The cyber insurance market has been compared to other insurance markets like commercial liability, fire, flood, catastrophe, and terrorism. For the most part, these analogies are an attempt to forecast and map the growth of the cyber insurance market as it approaches maturity, and determine whether government intervention would be helpful. We’ve explored the relationship between the cyber insurance market and terrorism insurance, and the view that cyber insurance will require a federal backstop like the terrorism insurance market has in TRIA/TRIPRA. Fire insurance has also been used as an analogous market, with the hope that as cyber insurance becomes more common, insurers and customers will determine standard protective measures, like sprinkler systems for fires, that can be implemented across industries to reduce fire risk. However, while general guidelines like using firewalls, implementing two-factor authentication, and providing training to identify phishing and social engineering are implemented broadly, security infrastructure varies broadly both within and between industries, and there is no “industry standard” set of cybersecurity equipment upon which insurers can insist.
Flood insurance is an example of a market not perfectly served by the private sector: many insurers do not offer flood insurance because those who would want to purchase flood insurance are identifiably at risk, and it is impossible to adequately spread risk between high- and low-risk populations. In some ways, this is similar to cyber insurance: businesses that store PHI, for example, are usually identifiable (they are health payers or providers, for example) and they are at risk because of the value of that information. On the other hand, the ability of cyber insurers to spread their client populations across industries, and the fact that nearly all businesses store some type of valuable customer information like payment card information, means that risk can be spread somewhat. Additionally, while a flood is very likely to lead to a total loss of a home and all the belongings in it, a data breach is unlikely to lead to a total loss of business operations.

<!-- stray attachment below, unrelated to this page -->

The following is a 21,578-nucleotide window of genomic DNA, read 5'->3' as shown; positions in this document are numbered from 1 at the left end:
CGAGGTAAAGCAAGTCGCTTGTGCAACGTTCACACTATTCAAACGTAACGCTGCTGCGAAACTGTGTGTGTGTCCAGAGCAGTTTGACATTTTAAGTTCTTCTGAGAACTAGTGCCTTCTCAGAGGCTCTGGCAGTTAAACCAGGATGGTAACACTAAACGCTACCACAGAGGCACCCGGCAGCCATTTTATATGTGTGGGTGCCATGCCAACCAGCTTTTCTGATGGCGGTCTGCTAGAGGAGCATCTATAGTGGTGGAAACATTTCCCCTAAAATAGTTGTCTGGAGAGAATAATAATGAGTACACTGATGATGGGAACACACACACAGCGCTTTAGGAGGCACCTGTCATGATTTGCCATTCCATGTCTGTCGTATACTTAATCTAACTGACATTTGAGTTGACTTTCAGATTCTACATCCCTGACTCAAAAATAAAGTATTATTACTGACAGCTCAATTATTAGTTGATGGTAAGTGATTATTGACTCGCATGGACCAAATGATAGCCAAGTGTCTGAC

Catastrophe insurance often includes flood insurance, and is designed to insure against low-probability, high-cost events that are usually excluded from standard hazard insurance policies. Some types of cyber insurance are similar to catastrophe insurance, and large deductibles mean that cyber insurance policies are usually only called upon in the event of large, costly breaches. Reinsurers are important to this market, because they help spread risk between insurers, and cyber insurance is also seeing an active reinsurance sector. A primary way in which cyber insurance differs from catastrophe and flood insurance is that the majority of cyber insurance claims involve insider activity (whether malicious or accidental, such as the loss of an unencrypted laptop with PHI on it). Natural disasters hardly ever involve “insider threat”-like behavior.
A recent publication by the Department of Defense, titled Cyber Analogies and edited by Emily Goldman of Cyber Command, provides analogies relevant to cyber warfare and cyber security. These also provide, by extension, analogies to the types of insurance involved in other incidents, like Pearl Harbor. Many of these analogies take into account the near-100% chance of cyber breach, and insurance as intended to reduce the impact of an adverse event. In this view, the analogy between cyber insurance and catastrophe insurance underscores that, while the tools of cyber attacks are man-made, the timing of their occurrence is as unpredictable as natural disasters.
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